- Rosenberg, Howard (September 11, 1993). "Lois & Clark Soars, and So Does Townsend". The Los Angeles Times. Retrieved 2010-10-15.
- O'Connor, John J. (April 9, 1995). "TELEVISION VIEW; That Man In a Cape Is Still Flying". The New York Times. Retrieved 2010-08-20.
- "Lois & Clark: The New Adventures of Superman". Entertainment Weekly. December 8, 1995. Retrieved 2010-10-15.
- "TV's 'Superman' Undergoing a Planetary Shift". Los Angeles Times. Retrieved 2012-06-03.
- "History of Lois and Clark – Part 1". Redboots.net. Retrieved 2011-01-30.
- "Interview". Kryptonsite.com. Retrieved 2011-01-30.
- "Lois & Clark: The New Adventures of Superman". Entertainment Weekly. September 24, 1993. Retrieved 2010-10-15.
- "World of Superman". UGO.com. Retrieved 2010-10-15.
- "Superman For The '90s'? Pass The Kryptonite!". Sun Sentinel. Retrieved 2010-10-15.
- Meisler, Andy (October 16, 1994). "A Familiar Name, but I Can't Place the Face". The New York Times. Retrieved 2010-10-22.
- "A Younger Jimmy Joins `Lois & Clark'". Sun Sentinel. Retrieved 2010-10-22.
- Mendoza, N.F. (March 26, 1995). "As ABC's second assigned Jimmy Olsen, Justin Whalin hits the newsroom running". The Los Angeles Times. Retrieved 2010-10-22.
- Gord Lacey (2005-03-14). "Lois & Clark: The New Adventures of Superman – It's a bird, it's a plane, it's an announcement". TV Shows on DVD. Retrieved 2007-08-19.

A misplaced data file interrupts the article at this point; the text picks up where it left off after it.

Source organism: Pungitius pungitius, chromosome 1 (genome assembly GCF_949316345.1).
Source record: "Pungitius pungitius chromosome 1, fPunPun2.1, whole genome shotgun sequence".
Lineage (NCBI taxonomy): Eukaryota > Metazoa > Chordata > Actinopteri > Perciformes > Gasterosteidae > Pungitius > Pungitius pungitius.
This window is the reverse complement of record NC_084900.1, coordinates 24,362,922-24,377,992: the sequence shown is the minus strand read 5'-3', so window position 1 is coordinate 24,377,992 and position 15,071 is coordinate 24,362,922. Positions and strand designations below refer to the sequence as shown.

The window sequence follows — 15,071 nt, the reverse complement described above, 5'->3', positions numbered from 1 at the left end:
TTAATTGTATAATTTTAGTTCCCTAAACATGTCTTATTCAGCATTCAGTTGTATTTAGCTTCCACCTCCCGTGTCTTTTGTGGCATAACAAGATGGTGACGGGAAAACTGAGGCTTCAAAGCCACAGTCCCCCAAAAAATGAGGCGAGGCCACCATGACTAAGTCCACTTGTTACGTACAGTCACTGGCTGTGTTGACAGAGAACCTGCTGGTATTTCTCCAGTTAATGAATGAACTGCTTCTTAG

- "Season 1 (Region 2)". Amazon.fr. Retrieved 2007-08-19.
- "Season 1 (Region 4)". JB Hi-Fi Online. Retrieved 2007-08-19.
- Gord Lacey (2005-10-11). "Lois & Clark: The New Adventures of Superman Season 2 news and artwork". TV Shows on DVD. Retrieved 2007-08-19.
- "Season 2 (Region 2)". Amazon.fr. Retrieved 2007-08-19.
- "Season 2 (Region 4)". JB Hi-Fi Online. Retrieved 2007-08-19.
- Gord Lacey (2006-03-01). "Lois & Clark: The New Adventures of Superman – "Superday" concludes with Lois & Clark, Season 3". TV Shows on DVD. Retrieved 2007-08-19.
- "Season 3 (Region 2)". Amazon.fr. Retrieved 2007-08-19.
- "Season 3 (Region 4)". JB Hi-Fi Online. Retrieved 2007-08-19.
- Gord Lacey (2006-08-16). "Lois & Clark: The New Adventures of Superman – A Super Wedding Happens This November – Season 4 Announced". TV Shows on DVD. Retrieved 2007-08-19.
- "Season 4 (Region 2)". Amazon.fr. Retrieved 2007-08-19.
- "Season 4 (Region 4)". JB Hi-Fi Online. Retrieved 2007-08-19.